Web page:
How much should you spend on overheads?

 

Many professionals who start their own practice do everything themselves. Several years ago, before the prevalence of email, I visited an accountant who put stamps on all the envelopes for the mail that was sent to clients. He did not want to employ somebody to handle these kinds of administration tasks because he was concerned he would not have enough work for them.

After our conversation, he realised that instead of putting stamps on envelopes, his time would be better spent networking to grow his business or with his family.

How much should we spend on practice overheads? What percentage of revenue should go towards them? The answer depends on several factors:

  • What resources do we absolutely need now to function effectively and provide the quality of service our clients expect?
  • What resources will make us feel comfortable and secure?
  • Do we have revenue-generating staff in our practice?
  • Do we need to meet certain regulatory or professional body requirements?

Thought Leaders Global founder Matt Church and his business partner Peter Cook spar with each other on the topic of overheads in their individual practices. Church says his overheads might seem “obese” whereas Cook’s could be considered “anorexic”. We need to decide where our overheads are going to find a balance between anorexic and obese.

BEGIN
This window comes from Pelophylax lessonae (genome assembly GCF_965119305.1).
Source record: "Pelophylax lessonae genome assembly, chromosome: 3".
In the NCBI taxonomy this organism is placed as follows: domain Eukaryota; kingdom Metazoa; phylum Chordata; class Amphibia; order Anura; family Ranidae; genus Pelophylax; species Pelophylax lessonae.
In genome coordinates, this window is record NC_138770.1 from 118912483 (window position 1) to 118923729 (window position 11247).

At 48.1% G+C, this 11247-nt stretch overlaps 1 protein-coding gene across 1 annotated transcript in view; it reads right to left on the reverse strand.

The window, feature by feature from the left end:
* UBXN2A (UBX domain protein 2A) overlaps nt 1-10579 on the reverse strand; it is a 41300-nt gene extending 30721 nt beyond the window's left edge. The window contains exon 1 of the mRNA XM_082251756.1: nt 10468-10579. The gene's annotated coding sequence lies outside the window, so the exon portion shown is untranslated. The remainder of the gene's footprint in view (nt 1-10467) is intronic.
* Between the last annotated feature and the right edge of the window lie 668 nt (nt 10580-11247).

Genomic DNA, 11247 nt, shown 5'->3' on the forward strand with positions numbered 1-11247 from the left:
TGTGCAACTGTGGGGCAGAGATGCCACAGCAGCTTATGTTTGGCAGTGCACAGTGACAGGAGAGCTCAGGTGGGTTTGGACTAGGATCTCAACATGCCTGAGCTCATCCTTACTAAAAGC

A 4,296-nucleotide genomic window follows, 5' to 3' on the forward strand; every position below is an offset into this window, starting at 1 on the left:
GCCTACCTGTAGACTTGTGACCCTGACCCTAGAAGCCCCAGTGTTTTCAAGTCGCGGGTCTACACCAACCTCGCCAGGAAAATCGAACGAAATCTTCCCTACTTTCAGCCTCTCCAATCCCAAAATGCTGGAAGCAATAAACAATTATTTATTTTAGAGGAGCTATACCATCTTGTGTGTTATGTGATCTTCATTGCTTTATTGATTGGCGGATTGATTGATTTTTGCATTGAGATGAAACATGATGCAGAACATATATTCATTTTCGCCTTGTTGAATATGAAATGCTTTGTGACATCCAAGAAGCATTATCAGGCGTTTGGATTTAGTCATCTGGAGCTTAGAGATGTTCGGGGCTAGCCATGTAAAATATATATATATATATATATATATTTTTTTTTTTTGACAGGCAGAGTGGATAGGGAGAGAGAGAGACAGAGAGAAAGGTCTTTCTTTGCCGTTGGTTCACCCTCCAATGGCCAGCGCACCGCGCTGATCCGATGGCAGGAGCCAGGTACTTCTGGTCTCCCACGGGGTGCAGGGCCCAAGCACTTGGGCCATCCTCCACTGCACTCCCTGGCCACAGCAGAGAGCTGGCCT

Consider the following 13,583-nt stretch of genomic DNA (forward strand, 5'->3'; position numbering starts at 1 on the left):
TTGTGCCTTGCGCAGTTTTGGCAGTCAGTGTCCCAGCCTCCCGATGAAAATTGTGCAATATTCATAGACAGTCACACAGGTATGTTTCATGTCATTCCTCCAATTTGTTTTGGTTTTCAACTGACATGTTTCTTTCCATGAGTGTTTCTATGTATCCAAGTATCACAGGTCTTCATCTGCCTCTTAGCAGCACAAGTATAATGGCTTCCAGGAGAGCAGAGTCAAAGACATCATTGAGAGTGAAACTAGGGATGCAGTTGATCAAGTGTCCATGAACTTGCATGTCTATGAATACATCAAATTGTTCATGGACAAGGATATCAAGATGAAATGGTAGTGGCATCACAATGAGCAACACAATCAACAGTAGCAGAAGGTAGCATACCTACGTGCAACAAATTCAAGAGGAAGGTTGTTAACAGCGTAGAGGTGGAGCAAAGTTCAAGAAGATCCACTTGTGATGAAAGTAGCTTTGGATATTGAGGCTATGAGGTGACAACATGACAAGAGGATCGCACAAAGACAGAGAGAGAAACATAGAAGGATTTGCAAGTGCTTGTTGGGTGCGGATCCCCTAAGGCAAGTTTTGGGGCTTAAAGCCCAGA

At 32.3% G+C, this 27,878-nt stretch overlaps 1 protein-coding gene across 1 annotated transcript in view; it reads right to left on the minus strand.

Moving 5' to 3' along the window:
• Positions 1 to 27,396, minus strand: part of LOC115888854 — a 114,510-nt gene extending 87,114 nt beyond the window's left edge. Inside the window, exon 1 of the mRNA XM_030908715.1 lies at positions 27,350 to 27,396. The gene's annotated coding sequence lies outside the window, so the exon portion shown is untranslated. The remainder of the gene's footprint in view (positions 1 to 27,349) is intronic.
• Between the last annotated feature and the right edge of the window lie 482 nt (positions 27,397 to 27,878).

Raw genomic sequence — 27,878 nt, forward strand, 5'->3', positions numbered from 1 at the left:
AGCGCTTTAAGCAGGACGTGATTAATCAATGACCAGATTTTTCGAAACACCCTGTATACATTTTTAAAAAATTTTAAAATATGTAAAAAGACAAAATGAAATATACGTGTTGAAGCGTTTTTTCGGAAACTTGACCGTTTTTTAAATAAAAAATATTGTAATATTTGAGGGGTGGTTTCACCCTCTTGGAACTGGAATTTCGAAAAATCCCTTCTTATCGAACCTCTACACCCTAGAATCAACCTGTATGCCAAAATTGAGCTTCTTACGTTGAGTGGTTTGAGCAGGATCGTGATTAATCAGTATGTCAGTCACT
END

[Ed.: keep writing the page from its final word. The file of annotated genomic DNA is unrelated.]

In a shared services environment, e.g. a medical practice, we should avoid a percentage-to-revenue overhead contribution. On the one hand, the people who do more work in these environments require more services. But on the other hand, people who provide fewer services still require support staff and accommodation. If the revenue you generate is above the practice’s average, you subsidise those who are below average. A percentage rate of about 40% may seem low when you’re starting out but when you reach your optimum level of fees, it can be significant. The general practitioner who generates $400,000 of gross fees could be paying $160,000 in overhead contributions. This is at the obesity end of the line.

If you are not renting a premises, practice overheads should not exceed 20% of your revenue after the second year of operation. If you are renting a premises, your overheads should not be more than 33% of revenue.

Percentages are important as a metric, however, it’s the dollars we spend that really matter.

Professionals commence their practices for many reasons but, ultimately, the amount of profit they generate matters. They need to:

  • Meet their living expenses.
  • Pay their overheads.
  • Honour their financial commitments of loans, etc.
  • Invest enough money outside their practice to generate sufficient passive income so they can enjoy the lifestyle they deserve when they cease to work.

If you need help trimming your overheads or investing in more so you can grow your practice, email me at bryan@bryanworn.com.

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